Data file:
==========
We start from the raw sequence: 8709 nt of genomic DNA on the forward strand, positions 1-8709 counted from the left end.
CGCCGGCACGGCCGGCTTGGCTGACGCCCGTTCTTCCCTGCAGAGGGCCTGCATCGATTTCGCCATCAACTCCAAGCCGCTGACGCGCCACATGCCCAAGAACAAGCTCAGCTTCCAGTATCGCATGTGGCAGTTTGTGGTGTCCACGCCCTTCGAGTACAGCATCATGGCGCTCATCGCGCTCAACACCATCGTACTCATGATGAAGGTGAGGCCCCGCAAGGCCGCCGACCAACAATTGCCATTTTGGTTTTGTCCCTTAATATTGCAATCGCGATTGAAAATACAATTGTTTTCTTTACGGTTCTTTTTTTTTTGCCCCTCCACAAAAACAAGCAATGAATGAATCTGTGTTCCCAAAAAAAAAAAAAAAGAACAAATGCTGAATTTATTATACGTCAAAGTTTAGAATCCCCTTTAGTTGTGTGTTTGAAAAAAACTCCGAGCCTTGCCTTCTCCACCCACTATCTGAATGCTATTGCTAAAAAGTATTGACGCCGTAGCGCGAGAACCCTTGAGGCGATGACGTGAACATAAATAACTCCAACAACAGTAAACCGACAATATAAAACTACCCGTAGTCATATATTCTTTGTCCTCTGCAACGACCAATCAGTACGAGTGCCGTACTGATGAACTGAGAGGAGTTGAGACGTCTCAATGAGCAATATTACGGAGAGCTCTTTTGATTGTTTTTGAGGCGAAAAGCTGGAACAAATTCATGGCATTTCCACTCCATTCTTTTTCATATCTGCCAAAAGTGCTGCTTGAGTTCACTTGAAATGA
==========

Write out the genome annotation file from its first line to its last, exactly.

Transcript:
We start from the raw sequence: 8709 nt of genomic DNA on the forward strand, positions 1-8709 counted from the left end.
CGCCGGCACGGCCGGCTTGGCTGACGCCCGTTCTTCCCTGCAGAGGGCCTGCATCGATTTCGCCATCAACTCCAAGCCGCTGACGCGCCACATGCCCAAGAACAAGCTCAGCTTCCAGTATCGCATGTGGCAGTTTGTGGTGTCCACGCCCTTCGAGTACAGCATCATGGCGCTCATCGCGCTCAACACCATCGTACTCATGATGAAGGTGAGGCCCCGCAAGGCCGCCGACCAACAATTGCCATTTTGGTTTTGTCCCTTAATATTGCAATCGCGATTGAAAATACAATTGTTTTCTTTACGGTTCTTTTTTTTTTGCCCCTCCACAAAAACAAGCAATGAATGAATCTGTGTTCCCAAAAAAAAAAAAAAAGAACAAATGCTGAATTTATTATACGTCAAAGTTTAGAATCCCCTTTAGTTGTGTGTTTGAAAAAAACTCCGAGCCTTGCCTTCTCCACCCACTATCTGAATGCTATTGCTAAAAAGTATTGACGCCGTAGCGCGAGAACCCTTGAGGCGATGACGTGAACATAAATAACTCCAACAACAGTAAACCGACAATATAAAACTACCCGTAGTCATATATTCTTTGTCCTCTGCAACGACCAATCAGTACGAGTGCCGTACTGATGAACTGAGAGGAGTTGAGACGTCTCAATGAGCAATATTACGGAGAGCTCTTTTGATTGTTTTTGAGGCGAAAAGCTGGAACAAATTCATGGCATTTCCACTCCATTCTTTTTCATATCTGCCAAAAGTGCTGCTTGAGTTCACTTGAAATGA